Sunday, March 15, 2009

Brahms 4: Watching the Chaconne Go By

I have a great gift for burying ledes. I wouldn't blame you if you never made it to the end of this recent post that takes the BSO to task for putting out uninspiring podcasts, but that post did end on a positive note by showing a little listening guide I once made for the last movement of Brahms' 4th. It's a great piece to teach because it shows both the Romantic and Baroque classicist sides of the composer, and because a chaconne structure is relatively easy to follow. What I like about how this guide is designed is that the QuickTime architecture makes it possible for each caption to be its own little track, so that the listener can easily jump back and forth from variation to variation by using the arrow keys. (If the embedded file below doesn't work right, you can download it here.)

Music history textbook/anthologies are featuring this sort of captioned listening guide (generally with more graphics) more and more, although they vary greatly in quality; but this strikes me as a perfect way to help a novice listener make sense of a big piece. The biggest problem with creating them on one's own is that they need to be attached to a specific recording, so it's a little dicey for me to be posting the copyrighted work of René Köhler and the NPSOAS (National-Philharmonic Symphony Orchestra Association Society). Still, hopefully this kind of thing will inspire someone to buy an actual recording of the whole symphony. Or to go hear the local orchestra play it!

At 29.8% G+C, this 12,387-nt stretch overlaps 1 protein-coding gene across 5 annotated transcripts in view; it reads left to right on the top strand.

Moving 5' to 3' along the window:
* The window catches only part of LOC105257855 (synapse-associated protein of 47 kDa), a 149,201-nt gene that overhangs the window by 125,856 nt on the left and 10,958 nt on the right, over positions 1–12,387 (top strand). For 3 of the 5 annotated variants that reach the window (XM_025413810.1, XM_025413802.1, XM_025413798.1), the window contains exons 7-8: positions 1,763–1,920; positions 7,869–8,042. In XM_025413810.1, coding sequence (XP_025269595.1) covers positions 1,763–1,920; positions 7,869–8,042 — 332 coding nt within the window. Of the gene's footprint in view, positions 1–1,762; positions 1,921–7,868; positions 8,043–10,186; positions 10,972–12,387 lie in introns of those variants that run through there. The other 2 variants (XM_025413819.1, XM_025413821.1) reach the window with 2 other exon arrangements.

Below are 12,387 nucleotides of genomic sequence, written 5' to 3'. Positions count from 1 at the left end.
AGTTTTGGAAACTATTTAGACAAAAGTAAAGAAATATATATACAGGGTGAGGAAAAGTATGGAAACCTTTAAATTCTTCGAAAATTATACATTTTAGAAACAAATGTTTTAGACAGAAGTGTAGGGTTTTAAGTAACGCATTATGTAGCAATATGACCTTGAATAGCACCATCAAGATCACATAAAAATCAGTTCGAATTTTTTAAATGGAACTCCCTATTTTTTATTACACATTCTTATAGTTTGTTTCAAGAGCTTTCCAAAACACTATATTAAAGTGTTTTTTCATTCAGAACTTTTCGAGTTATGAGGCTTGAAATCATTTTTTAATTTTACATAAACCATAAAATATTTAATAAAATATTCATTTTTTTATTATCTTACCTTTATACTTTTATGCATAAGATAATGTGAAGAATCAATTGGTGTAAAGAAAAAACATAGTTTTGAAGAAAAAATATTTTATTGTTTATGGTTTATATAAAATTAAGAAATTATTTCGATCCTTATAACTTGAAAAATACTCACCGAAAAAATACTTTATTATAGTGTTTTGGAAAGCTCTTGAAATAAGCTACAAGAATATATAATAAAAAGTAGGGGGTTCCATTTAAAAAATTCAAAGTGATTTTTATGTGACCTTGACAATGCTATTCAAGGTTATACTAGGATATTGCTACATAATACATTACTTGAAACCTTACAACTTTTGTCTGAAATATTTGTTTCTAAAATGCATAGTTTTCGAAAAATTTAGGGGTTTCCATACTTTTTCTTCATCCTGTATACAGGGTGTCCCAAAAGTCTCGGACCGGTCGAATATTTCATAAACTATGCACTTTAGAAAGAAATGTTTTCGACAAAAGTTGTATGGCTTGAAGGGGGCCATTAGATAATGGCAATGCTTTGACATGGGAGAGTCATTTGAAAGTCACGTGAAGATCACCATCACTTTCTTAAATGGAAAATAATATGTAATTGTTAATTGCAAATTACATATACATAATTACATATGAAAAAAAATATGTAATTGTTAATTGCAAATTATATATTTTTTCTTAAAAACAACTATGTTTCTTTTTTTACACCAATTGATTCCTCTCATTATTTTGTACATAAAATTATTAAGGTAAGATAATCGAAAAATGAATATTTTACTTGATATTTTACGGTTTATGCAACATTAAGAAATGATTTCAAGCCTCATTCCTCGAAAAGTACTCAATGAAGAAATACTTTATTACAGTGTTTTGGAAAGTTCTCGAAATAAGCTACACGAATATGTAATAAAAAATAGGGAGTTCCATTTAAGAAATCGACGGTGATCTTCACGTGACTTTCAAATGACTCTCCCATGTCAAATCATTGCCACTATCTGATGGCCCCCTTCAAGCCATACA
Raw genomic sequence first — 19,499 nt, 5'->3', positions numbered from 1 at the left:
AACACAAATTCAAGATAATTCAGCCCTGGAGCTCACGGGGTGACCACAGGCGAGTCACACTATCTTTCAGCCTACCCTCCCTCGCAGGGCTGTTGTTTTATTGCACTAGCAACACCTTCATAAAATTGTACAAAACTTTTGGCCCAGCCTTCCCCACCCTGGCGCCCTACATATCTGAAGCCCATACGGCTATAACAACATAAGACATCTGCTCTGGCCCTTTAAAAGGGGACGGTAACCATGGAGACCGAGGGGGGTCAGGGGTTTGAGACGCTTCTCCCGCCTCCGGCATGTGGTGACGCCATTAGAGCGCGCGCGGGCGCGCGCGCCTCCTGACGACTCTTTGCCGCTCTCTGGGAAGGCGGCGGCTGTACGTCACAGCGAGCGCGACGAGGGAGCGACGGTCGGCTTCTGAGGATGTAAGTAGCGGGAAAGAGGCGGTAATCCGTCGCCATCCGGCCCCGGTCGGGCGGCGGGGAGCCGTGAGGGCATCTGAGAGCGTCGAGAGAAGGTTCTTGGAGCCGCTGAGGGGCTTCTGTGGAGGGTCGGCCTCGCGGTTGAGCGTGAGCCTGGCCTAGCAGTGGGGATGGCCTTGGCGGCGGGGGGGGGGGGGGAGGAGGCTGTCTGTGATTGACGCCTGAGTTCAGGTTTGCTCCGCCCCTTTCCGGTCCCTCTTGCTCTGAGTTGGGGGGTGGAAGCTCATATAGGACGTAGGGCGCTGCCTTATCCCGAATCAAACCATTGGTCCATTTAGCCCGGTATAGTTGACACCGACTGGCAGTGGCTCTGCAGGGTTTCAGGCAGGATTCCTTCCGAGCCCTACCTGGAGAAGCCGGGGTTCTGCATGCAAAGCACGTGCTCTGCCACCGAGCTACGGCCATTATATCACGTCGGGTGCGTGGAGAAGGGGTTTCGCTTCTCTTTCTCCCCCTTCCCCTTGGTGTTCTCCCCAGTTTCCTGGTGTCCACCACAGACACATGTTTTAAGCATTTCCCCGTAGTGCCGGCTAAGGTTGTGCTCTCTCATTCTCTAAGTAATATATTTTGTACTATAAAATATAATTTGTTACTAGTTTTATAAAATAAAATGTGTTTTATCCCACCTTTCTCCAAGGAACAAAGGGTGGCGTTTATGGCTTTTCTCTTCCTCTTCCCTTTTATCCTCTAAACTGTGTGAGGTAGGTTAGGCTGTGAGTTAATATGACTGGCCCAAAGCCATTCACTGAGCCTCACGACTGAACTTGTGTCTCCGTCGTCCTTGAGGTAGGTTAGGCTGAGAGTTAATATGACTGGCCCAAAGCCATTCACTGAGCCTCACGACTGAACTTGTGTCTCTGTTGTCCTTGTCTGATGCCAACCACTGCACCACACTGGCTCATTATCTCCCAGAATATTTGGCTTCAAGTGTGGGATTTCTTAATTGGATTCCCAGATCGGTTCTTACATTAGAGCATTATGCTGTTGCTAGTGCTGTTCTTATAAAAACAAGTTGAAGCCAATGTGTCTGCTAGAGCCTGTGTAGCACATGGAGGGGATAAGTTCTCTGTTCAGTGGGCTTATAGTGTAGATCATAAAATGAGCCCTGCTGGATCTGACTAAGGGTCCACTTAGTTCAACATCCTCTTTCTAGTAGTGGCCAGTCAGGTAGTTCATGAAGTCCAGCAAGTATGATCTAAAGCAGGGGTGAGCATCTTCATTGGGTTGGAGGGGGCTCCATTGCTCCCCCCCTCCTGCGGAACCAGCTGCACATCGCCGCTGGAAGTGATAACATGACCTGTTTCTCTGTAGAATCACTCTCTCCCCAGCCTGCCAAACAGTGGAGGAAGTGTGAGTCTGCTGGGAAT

As designed for a class website, the above was accompanied by the following basic information:

What to Listen For:

This movement is in the old Baroque form of
a passacaglia or chaconne.
Basically, that means it's a set of variations on a
short, chordal theme.
In this case, the theme is 8-bars long and
heard right away.

There are 30 variations, followed by a 59-bar coda. Listen for the way in which Brahms creates a rich variety of musical ideas above and around this simple theme.

Also, listen to how some variations seem to blend together to make larger units. For example:

4-6 become an extended waltz
8-9 are a matched set
12-15 are all twice as slow (like a slow movement within the movement)
Note that #16 (exactly half-way through the 30 variations) acts like a sort of recap, as the theme is again in the original tempo and quite loud.
17-18 are unified by continuous string tremolos
19-20 go together, with 19 adding triplets
26-28 flow together as the last bit of calm

Note that Variation #30 is extended by 4 bars to introduce the big:

In the coda, there's no longer the constant presence of the theme's structure, though the music still often falls into 8-bar phrases. The coda can be divided into 7 sections of the following measure lengths: 8-12-8-8-8-4-11

By the way, you'll note that, in spite of my love for scrolling scores and the like, this guide doesn't show any music at all. That's partly because it was designed for a class of non-music majors, and even more because that would have taken more time, especially because figuring out what to show from a full orchestral score can be complicated. Still, it's tempting to think about adding score images to the above...

1 comment:

dfan said...

This is very nice.

One of my favorite individual notes in all of classical music is the F natural in the bass in measure 7, turning that chord into an agonizingly heart-clenching French sixth instead of the "expected" V643.